So the figure we’re looking at is from 6 September – which just happens to be when Apple Music hit the 10m download mark.
Here’s an obvious way to estimate that: look at the high-quality reviews. It seems logical (Captain) that five-star reviews indicate people who are really happy with the service. Four-star reviews are people who are pretty happy, but find some hassles with it.
By the time you’re down to three-star and below, I think you’re talking about people who aren’t impressed and won’t be staying.
Although people don’t become subscribers until three months have elapsed, I think you can include recent ratings, since those could come from people who have become subscribers. (We don’t know what prompts people to review an app.)
So what do the ratings show? At present, five-star reviews are about 44% of all reviews; four-star ones, 11%. That ratio has been pretty consistent; five-star reviews have been at least 38% of all, and average 42% over the life of the app. Four-star reviews go down to 10%, and average 11%. (I don’t know what the average is across all apps on Google Play.) In fact, the data shows a gradual improvement in how the app is perceived, according to the reviews.
Based on this information, we can get some useful minima and maxima.
10m downloads, five-star users subscribe: 4.4m Apple Music subscribers on Android
10m downloads, four- and five-star users subscribe: 5.5m subscribers
12.75m downloads, five-star users subscribe: 5.61m subscribers
12.75m downloads, four- and five-star users subscribe: 7m subscribers.
I’d suggest the useful range is probably the 4.4m-5.5m one.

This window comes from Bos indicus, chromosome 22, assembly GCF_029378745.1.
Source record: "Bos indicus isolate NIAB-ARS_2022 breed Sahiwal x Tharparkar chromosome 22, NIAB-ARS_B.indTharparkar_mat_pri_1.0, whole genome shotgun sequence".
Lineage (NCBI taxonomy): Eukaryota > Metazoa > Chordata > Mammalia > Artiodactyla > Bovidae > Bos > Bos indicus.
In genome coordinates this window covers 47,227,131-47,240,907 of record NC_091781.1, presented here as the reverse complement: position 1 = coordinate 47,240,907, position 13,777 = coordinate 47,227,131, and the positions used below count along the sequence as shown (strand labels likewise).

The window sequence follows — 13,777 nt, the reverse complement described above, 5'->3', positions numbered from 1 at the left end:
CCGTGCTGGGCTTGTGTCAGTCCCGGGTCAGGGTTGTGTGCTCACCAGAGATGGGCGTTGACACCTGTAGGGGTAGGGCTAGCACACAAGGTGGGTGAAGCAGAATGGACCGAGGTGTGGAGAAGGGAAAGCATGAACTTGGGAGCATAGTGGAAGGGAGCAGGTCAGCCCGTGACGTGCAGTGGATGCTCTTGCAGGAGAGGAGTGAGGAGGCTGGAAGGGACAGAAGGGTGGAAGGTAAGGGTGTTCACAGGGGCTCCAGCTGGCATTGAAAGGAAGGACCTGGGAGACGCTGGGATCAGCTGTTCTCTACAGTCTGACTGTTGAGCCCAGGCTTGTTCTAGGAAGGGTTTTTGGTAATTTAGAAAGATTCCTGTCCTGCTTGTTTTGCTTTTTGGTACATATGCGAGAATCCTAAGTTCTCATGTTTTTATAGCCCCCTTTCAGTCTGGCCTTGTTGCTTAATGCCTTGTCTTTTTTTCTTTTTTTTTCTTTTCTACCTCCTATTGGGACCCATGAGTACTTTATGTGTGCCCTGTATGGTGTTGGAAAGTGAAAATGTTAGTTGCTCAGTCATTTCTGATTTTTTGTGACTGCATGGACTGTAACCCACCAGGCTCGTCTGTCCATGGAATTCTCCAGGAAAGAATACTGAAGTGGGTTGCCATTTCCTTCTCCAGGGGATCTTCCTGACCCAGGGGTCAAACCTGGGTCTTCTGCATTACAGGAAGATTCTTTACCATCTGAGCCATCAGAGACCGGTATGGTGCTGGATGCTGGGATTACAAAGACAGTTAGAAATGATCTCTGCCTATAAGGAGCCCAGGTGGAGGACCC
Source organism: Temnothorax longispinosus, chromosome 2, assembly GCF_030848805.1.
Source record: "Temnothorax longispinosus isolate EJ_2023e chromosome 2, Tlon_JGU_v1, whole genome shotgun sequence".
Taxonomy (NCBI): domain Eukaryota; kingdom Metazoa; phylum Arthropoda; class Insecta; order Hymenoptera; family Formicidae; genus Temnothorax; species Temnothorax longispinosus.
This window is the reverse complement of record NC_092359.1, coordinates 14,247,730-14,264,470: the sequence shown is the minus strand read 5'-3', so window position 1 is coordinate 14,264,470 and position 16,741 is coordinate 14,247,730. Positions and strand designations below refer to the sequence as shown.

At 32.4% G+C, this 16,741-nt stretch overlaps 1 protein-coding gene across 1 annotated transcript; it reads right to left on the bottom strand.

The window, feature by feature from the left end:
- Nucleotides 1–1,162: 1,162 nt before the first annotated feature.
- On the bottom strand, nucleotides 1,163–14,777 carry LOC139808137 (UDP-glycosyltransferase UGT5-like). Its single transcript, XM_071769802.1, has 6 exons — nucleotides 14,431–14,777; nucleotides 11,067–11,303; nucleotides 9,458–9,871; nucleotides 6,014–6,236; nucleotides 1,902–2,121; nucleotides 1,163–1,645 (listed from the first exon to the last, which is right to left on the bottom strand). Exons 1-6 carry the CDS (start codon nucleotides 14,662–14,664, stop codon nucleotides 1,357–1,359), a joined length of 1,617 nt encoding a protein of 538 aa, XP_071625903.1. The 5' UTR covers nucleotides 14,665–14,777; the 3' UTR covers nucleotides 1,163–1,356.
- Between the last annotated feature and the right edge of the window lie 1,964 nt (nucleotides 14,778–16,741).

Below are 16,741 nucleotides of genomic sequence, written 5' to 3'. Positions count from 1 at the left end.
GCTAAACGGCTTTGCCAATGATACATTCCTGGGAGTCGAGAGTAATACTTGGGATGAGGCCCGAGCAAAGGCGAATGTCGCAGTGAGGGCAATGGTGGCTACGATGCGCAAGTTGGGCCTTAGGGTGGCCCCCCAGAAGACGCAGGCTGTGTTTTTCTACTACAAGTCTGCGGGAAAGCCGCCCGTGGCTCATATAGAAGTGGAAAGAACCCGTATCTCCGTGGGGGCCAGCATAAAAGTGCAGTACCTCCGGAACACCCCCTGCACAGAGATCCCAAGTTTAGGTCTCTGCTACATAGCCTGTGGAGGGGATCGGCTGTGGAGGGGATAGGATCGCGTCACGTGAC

(One confounding caveat: we don’t know how many of the eager reviews come from people who downloaded it because they’re part of a Family Plan. I can’t think of a simple way to evaluate this unknown.)
If we accept those numbers, it suggests there are 14.5m-15.6m Apple Music subscribers on iOS.
What does that mean in the context of how many phones are out there?
There are about 550m iPhones in use, according to Neil Cybart. And there are around 1.2bn Android phones in use. (Apple Music is available in China, so it can run on phones there.)
This implies quite low penetration for Apple Music: about 2.5% on iPhones, and about 0.3%-0.4% on Android.
Then again, given that Spotify’s last published figure (in September) is 40m subscribers, and it is also available on both platforms, it’s clear that it’s just difficult to get people to sign up to these services. Given how many people Spotify has been available to in multiple countries, it has only been able to convert about 1% of the total available internet population during its life. It seems like getting people to sign up to music streaming really isn’t easy at all. So if you’re an Apple Music or Spotify subscriber, you’re very much in the minority.
Even though Apple’s progress in a short time looks strong compared to Spotify’s over the same period, it’s an open question how big the total addressable market is here. Are we just crossing over from the early adopters to the broader audience who will jump on streaming? Or is it going to struggle to break through? These are still open questions.